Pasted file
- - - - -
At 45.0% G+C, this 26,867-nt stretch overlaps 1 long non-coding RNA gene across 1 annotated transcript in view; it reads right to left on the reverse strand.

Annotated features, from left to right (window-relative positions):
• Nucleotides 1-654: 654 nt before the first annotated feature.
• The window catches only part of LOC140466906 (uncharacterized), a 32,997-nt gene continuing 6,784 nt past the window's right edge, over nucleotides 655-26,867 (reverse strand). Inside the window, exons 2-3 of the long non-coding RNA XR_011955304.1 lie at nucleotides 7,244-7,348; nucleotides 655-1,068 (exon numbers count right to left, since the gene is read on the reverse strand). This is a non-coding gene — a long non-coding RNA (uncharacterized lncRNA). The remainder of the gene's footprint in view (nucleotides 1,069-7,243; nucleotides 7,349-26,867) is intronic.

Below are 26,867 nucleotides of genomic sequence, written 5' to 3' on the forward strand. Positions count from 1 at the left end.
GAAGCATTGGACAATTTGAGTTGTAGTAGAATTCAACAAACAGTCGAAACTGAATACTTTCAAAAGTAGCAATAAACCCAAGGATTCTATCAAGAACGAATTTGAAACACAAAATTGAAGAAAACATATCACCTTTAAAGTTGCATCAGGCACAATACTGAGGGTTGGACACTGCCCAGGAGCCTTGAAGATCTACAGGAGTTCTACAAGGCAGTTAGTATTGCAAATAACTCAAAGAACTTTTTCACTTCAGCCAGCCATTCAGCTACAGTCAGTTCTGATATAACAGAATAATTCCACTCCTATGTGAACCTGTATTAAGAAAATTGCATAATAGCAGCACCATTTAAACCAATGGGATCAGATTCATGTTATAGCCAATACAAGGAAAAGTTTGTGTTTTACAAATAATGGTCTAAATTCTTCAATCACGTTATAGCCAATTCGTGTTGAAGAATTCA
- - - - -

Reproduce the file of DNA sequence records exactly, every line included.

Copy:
At 45.0% G+C, this 26,867-nt stretch overlaps 1 long non-coding RNA gene across 1 annotated transcript in view; it reads right to left on the reverse strand.

Annotated features, from left to right (window-relative positions):
• Nucleotides 1-654: 654 nt before the first annotated feature.
• The window catches only part of LOC140466906 (uncharacterized), a 32,997-nt gene continuing 6,784 nt past the window's right edge, over nucleotides 655-26,867 (reverse strand). Inside the window, exons 2-3 of the long non-coding RNA XR_011955304.1 lie at nucleotides 7,244-7,348; nucleotides 655-1,068 (exon numbers count right to left, since the gene is read on the reverse strand). This is a non-coding gene — a long non-coding RNA (uncharacterized lncRNA). The remainder of the gene's footprint in view (nucleotides 1,069-7,243; nucleotides 7,349-26,867) is intronic.

Below are 26,867 nucleotides of genomic sequence, written 5' to 3' on the forward strand. Positions count from 1 at the left end.
GAAGCATTGGACAATTTGAGTTGTAGTAGAATTCAACAAACAGTCGAAACTGAATACTTTCAAAAGTAGCAATAAACCCAAGGATTCTATCAAGAACGAATTTGAAACACAAAATTGAAGAAAACATATCACCTTTAAAGTTGCATCAGGCACAATACTGAGGGTTGGACACTGCCCAGGAGCCTTGAAGATCTACAGGAGTTCTACAAGGCAGTTAGTATTGCAAATAACTCAAAGAACTTTTTCACTTCAGCCAGCCATTCAGCTACAGTCAGTTCTGATATAACAGAATAATTCCACTCCTATGTGAACCTGTATTAAGAAAATTGCATAATAGCAGCACCATTTAAACCAATGGGATCAGATTCATGTTATAGCCAATACAAGGAAAAGTTTGTGTTTTACAAATAATGGTCTAAATTCTTCAATCACGTTATAGCCAATTCGTGTTGAAGAATTCA